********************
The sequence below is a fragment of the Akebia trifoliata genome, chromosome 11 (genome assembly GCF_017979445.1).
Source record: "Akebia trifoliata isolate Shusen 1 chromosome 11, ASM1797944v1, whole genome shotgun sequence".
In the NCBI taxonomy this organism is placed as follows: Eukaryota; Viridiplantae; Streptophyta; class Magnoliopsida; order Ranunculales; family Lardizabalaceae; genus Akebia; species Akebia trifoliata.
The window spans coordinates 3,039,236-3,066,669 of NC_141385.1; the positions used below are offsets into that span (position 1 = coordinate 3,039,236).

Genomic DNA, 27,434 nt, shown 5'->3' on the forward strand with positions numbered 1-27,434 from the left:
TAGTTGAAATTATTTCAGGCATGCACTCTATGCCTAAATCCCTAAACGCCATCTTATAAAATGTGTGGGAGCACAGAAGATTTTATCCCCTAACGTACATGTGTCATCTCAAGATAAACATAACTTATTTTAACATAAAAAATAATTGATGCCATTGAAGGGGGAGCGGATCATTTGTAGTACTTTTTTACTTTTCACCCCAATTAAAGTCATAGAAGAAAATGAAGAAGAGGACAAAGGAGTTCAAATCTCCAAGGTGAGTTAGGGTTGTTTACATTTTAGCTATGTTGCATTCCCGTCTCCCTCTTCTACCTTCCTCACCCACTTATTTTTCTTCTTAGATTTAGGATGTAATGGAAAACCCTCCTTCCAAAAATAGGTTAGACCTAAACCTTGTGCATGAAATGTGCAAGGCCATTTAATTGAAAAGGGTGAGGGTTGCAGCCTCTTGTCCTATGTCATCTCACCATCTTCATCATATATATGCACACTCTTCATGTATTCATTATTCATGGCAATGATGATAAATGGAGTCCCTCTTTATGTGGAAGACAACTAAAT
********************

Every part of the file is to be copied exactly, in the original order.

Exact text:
The sequence below is a fragment of the Akebia trifoliata genome, chromosome 11 (genome assembly GCF_017979445.1).
Source record: "Akebia trifoliata isolate Shusen 1 chromosome 11, ASM1797944v1, whole genome shotgun sequence".
In the NCBI taxonomy this organism is placed as follows: Eukaryota; Viridiplantae; Streptophyta; class Magnoliopsida; order Ranunculales; family Lardizabalaceae; genus Akebia; species Akebia trifoliata.
The window spans coordinates 3,039,236-3,066,669 of NC_141385.1; the positions used below are offsets into that span (position 1 = coordinate 3,039,236).

Genomic DNA, 27,434 nt, shown 5'->3' on the forward strand with positions numbered 1-27,434 from the left:
TAGTTGAAATTATTTCAGGCATGCACTCTATGCCTAAATCCCTAAACGCCATCTTATAAAATGTGTGGGAGCACAGAAGATTTTATCCCCTAACGTACATGTGTCATCTCAAGATAAACATAACTTATTTTAACATAAAAAATAATTGATGCCATTGAAGGGGGAGCGGATCATTTGTAGTACTTTTTTACTTTTCACCCCAATTAAAGTCATAGAAGAAAATGAAGAAGAGGACAAAGGAGTTCAAATCTCCAAGGTGAGTTAGGGTTGTTTACATTTTAGCTATGTTGCATTCCCGTCTCCCTCTTCTACCTTCCTCACCCACTTATTTTTCTTCTTAGATTTAGGATGTAATGGAAAACCCTCCTTCCAAAAATAGGTTAGACCTAAACCTTGTGCATGAAATGTGCAAGGCCATTTAATTGAAAAGGGTGAGGGTTGCAGCCTCTTGTCCTATGTCATCTCACCATCTTCATCATATATATGCACACTCTTCATGTATTCATTATTCATGGCAATGATGATAAATGGAGTCCCTCTTTATGTGGAAGACAACTAAAT